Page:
I have a thing for apples. It started at the Portland Farmers’ Market four years ago when I spied some gorgeous matte gold apples for sale. A sucker for any unusual looking fruits and vegetables, I bought a few. And when I got home and bit into one (after photographing them first of course!), I’m pretty sure my eyes widened in surprise and then delight. It was crisp and firm on the outside and sweet and juicy on the inside. It was all the qualities I love in an apple, but had never found contained in a single piece of fruit. It was a Hudson’s Golden Gem, and a gem it was, an heirloom variety that you certainly won’t find on any supermarket shelves, and that you’d be lucky to come across even once in a lifetime. Shortly after that first bite into an heirloom apple, I got an assignment from The New York Times to photograph Michael Phillips, an organic apple growing guru in Northeastern New Hampshire. It was there that I learned about Black Oxfords (since then my favorite apple), Cox’s Orange Pippin, Rhode Island Greening, and a host of other fantastically named heirloom varieties each with their own distinct history, taste and appearance. Then, in the fall of 2013, I hit the apple jackpot once again when, for a cookbook I was working on, I was asked to photograph probably the most well known and knowledgeable authority on heirloom apple growing on the East Coast, John Bunker, as well as his orchard and another orchard full of heirloom varieties where he was picking fruit for his Out on a Limb CSA. My vintage apple knowledge and infatuation grew exponentially that season.
So you can imagine my delight when Storey Publishing contacted me last fall to take some images for the third edition of The Apple Cookbook (now on the shelves). Having already shot the recipe images, they needed chapter opener images representing the contents of each chapter, as well as some general apple and apple orchard shots. I had another excuse to go to orchards and obsess over unusual apples! Sweetser’s Apple Barrel and Orchard in Cumberland proved to be an ideal place for this endeavor. The staff and owners were incredibly friendly and helpful, giving food stylist Vanessa Seder and I a guided tour of their picturesque orchard that has been in the same family for five generations. From Snow to Blue Pearmain (another one of my favorites) to Rhode Island Greening, they more than delivered on the heirloom apple front. The varied hues, sizes and shapes of these apples made our photos so much more unique and interesting than your average Red Delicious and Granny Smith apples would have. I love doing ingredient shots and, in case it’s not already clear, I love apples, so doing ingredient shots with apples was a real treat! I think ingredient shots can tell a story in a way that plated shots may not, which is one reason I enjoy creating them. Also, I like moving multiple elements around to create pleasing compositions. It is a true art to do them well, to have them be realistic and compelling, but not too messy.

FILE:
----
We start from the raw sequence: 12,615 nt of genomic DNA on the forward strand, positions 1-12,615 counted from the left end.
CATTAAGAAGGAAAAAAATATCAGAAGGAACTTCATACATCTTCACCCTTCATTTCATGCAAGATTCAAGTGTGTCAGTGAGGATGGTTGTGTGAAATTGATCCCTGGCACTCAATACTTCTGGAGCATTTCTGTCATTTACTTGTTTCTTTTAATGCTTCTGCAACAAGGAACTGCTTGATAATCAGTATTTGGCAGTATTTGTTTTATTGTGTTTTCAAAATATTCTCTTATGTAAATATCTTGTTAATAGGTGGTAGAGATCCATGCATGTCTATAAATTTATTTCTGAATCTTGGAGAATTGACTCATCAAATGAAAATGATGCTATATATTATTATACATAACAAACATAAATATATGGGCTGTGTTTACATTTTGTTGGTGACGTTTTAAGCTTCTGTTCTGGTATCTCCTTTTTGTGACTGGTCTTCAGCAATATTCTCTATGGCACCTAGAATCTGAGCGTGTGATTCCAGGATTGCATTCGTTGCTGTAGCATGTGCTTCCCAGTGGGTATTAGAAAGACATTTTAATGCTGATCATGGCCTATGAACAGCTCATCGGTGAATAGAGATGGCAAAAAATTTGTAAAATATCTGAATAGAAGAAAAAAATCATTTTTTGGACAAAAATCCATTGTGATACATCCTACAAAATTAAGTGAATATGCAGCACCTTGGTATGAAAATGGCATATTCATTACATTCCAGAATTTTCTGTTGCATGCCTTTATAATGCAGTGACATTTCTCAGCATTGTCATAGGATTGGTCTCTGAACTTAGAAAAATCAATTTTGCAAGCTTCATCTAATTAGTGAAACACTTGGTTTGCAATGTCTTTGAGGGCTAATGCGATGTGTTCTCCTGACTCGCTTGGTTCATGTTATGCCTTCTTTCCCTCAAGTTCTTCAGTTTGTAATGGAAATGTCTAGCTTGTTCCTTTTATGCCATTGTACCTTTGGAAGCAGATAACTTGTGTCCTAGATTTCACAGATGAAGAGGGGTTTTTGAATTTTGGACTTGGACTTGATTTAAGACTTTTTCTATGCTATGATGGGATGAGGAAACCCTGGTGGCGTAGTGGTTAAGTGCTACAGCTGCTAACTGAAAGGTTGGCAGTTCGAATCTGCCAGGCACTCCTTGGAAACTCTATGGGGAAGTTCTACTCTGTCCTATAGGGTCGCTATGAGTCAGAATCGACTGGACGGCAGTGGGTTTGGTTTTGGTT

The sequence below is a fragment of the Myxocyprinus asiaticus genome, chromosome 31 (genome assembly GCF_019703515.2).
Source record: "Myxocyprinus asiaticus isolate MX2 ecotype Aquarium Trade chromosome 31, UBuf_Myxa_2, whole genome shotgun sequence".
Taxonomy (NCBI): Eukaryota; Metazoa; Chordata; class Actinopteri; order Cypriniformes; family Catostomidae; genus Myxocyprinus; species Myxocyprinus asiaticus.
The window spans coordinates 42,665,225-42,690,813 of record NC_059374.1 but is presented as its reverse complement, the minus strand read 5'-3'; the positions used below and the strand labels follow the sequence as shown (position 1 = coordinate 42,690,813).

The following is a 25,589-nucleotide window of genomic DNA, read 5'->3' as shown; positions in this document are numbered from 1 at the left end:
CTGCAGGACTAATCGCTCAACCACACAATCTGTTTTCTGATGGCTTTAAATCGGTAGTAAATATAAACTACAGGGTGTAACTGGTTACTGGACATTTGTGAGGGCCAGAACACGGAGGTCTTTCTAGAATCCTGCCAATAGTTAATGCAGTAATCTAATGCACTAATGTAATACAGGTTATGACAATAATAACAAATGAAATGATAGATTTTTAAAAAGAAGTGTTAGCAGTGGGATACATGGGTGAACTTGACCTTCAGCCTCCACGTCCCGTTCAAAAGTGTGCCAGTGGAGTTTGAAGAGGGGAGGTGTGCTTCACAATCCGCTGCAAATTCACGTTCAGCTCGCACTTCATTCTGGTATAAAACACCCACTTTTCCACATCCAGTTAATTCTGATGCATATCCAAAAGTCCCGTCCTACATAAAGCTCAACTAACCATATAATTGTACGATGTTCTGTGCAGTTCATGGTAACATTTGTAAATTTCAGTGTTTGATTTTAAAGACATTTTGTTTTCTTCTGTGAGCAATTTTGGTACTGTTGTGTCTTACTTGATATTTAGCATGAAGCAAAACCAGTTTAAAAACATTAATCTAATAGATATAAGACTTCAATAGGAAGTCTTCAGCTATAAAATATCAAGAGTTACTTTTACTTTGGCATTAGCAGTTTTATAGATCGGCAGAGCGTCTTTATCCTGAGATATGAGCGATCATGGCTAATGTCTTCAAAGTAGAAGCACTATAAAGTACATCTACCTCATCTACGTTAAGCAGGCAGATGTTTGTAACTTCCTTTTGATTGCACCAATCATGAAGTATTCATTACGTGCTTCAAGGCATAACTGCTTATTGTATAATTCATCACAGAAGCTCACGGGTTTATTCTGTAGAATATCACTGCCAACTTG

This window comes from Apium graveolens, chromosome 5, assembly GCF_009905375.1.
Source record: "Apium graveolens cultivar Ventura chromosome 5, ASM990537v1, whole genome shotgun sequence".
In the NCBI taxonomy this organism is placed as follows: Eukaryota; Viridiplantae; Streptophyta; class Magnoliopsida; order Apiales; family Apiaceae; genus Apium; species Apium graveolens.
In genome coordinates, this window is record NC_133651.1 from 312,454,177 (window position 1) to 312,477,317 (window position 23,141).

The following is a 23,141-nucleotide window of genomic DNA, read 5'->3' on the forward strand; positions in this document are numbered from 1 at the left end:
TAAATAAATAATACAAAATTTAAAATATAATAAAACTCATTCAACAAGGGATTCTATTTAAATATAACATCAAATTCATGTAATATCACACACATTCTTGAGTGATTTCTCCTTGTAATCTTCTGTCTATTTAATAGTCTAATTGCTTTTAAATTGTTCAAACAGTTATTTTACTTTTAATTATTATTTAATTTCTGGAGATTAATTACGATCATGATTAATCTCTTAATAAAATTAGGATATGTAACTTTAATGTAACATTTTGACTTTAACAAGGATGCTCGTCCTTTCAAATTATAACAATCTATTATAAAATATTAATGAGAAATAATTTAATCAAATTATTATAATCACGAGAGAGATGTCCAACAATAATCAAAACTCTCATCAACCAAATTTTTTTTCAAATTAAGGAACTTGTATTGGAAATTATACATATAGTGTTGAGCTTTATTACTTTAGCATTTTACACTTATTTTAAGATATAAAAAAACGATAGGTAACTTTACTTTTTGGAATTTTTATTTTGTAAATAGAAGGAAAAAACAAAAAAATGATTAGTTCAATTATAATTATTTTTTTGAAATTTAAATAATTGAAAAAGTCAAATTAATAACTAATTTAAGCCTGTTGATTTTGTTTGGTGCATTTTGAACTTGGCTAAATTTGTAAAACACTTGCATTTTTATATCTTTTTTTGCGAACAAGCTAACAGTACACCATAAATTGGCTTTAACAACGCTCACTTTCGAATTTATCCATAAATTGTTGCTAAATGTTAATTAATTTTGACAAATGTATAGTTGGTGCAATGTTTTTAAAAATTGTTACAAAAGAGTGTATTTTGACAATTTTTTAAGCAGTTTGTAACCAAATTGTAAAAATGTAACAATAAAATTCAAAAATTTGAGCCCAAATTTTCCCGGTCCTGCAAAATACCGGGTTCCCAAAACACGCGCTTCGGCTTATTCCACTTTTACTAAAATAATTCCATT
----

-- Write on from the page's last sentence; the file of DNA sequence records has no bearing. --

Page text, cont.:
Part of the fun of this project was deciding what would best make up an appropriately representative shot for each chapter opener. Because the images needed room for type, food stylist Vanessa Seder and I sent images as we shot to the ever-helpful art director Mary Velgos who texted back near-instant feedback. (There was a lot of moving things 1/4 of an inch!) Throughout the shoot, Vanessa was coating cut open apples with her secret food-stylist’s potion to keep them from yellowing. And she thought of all the different ways one can possibly cut up an apple, not to mention making perfect pie crusts and pleasingly pink apple sauce. Not to rush our always-too-short summer here in Maine, but with the further knowledge and inspiration gained from this latest apple project, I am looking forward to apple season even more this year!
(Photo spreads from The Apple Cookbook, 3rd Edition, ©Olwen Woodier. Photography by ©Stacey Cramp with food stylist Vanessa Seder. Used with permission from Storey Publishing.)